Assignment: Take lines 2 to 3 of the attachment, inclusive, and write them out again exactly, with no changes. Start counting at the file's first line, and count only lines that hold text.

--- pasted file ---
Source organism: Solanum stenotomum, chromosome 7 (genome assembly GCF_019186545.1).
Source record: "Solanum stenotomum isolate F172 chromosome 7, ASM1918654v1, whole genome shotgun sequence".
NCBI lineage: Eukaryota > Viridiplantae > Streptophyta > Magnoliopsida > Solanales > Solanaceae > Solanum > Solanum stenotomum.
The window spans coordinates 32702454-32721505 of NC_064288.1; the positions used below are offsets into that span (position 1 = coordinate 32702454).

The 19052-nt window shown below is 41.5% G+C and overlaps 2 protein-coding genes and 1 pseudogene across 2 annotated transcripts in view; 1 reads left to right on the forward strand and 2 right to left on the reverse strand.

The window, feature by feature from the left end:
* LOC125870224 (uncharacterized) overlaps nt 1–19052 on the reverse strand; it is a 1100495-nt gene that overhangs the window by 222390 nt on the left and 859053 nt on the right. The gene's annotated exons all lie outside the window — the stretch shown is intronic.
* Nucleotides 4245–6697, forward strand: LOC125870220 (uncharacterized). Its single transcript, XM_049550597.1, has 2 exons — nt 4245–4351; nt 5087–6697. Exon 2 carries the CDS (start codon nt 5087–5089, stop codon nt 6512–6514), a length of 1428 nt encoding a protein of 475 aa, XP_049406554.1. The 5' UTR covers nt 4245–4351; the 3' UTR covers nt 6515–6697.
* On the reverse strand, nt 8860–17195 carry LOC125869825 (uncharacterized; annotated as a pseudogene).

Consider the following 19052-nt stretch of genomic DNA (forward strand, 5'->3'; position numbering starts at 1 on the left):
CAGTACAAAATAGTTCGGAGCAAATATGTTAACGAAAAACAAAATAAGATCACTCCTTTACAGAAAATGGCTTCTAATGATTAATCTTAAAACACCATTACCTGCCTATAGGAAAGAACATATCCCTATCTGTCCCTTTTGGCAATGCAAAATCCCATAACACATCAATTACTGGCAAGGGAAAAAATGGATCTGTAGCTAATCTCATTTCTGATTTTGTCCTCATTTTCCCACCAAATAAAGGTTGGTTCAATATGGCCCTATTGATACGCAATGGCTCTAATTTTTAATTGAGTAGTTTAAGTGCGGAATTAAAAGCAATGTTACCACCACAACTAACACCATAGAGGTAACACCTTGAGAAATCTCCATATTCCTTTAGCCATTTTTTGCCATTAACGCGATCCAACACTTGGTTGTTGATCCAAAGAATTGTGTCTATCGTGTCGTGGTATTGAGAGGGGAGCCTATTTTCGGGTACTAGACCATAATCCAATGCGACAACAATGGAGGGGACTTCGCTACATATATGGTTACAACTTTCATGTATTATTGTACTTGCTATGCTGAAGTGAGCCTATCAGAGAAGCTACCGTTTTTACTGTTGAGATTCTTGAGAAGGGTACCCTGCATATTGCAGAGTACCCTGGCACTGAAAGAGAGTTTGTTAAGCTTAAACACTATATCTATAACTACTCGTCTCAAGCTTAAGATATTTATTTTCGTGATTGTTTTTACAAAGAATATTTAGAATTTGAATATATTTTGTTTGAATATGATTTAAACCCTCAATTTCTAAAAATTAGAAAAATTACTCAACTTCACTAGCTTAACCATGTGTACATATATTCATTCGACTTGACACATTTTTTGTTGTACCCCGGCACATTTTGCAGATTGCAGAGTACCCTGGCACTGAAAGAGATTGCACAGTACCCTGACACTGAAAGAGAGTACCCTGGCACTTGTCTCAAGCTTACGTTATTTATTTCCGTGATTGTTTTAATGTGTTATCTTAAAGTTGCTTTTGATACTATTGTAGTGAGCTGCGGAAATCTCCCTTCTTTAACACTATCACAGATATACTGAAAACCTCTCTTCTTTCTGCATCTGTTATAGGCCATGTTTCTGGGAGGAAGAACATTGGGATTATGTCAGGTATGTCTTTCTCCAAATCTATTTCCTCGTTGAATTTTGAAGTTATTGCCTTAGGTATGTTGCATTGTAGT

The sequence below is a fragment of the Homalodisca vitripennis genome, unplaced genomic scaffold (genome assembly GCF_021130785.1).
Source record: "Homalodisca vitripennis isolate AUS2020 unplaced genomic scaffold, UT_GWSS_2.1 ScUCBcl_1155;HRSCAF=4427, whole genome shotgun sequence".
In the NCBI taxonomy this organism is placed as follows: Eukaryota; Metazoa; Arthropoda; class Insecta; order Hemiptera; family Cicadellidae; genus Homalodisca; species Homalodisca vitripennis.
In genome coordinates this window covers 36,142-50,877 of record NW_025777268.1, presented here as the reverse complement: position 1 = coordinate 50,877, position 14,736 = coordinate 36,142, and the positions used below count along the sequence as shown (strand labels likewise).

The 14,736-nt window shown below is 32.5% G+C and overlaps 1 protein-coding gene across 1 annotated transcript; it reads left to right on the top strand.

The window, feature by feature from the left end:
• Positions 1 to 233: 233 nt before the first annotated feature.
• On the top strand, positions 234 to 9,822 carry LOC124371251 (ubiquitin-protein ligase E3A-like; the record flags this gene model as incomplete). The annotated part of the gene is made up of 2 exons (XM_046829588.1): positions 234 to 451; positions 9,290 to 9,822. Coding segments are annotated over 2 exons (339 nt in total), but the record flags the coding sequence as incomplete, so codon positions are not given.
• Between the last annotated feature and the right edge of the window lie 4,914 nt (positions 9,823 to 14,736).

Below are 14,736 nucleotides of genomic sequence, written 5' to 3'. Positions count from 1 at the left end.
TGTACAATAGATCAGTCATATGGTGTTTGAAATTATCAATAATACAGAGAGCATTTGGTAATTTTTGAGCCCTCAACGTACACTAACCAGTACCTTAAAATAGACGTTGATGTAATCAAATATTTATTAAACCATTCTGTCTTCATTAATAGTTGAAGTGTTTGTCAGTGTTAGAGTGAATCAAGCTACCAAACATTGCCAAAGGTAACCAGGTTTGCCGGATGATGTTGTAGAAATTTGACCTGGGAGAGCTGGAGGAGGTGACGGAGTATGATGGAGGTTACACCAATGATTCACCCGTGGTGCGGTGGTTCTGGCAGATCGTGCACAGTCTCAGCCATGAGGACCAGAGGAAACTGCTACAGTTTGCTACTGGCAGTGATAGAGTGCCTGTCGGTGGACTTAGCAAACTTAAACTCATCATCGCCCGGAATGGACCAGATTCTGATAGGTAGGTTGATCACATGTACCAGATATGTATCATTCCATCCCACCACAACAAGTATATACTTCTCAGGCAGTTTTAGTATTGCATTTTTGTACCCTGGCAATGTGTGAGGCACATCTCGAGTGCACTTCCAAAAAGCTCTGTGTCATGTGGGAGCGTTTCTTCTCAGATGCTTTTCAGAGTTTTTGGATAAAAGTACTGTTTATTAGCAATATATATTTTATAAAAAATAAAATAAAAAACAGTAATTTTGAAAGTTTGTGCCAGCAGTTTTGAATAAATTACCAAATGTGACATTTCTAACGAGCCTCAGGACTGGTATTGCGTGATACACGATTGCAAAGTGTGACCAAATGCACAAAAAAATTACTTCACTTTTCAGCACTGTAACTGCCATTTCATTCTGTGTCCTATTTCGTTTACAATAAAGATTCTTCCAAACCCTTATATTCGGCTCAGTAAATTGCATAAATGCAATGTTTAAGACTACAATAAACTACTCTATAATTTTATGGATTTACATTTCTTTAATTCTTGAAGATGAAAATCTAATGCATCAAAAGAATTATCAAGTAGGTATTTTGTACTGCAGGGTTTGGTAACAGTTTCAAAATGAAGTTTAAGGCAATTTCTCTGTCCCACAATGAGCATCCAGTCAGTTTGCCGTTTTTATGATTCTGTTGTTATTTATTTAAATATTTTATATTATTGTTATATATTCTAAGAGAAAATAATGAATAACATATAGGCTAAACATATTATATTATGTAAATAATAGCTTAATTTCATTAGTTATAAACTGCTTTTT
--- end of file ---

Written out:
Source record: "Solanum stenotomum isolate F172 chromosome 7, ASM1918654v1, whole genome shotgun sequence".
NCBI lineage: Eukaryota > Viridiplantae > Streptophyta > Magnoliopsida > Solanales > Solanaceae > Solanum > Solanum stenotomum.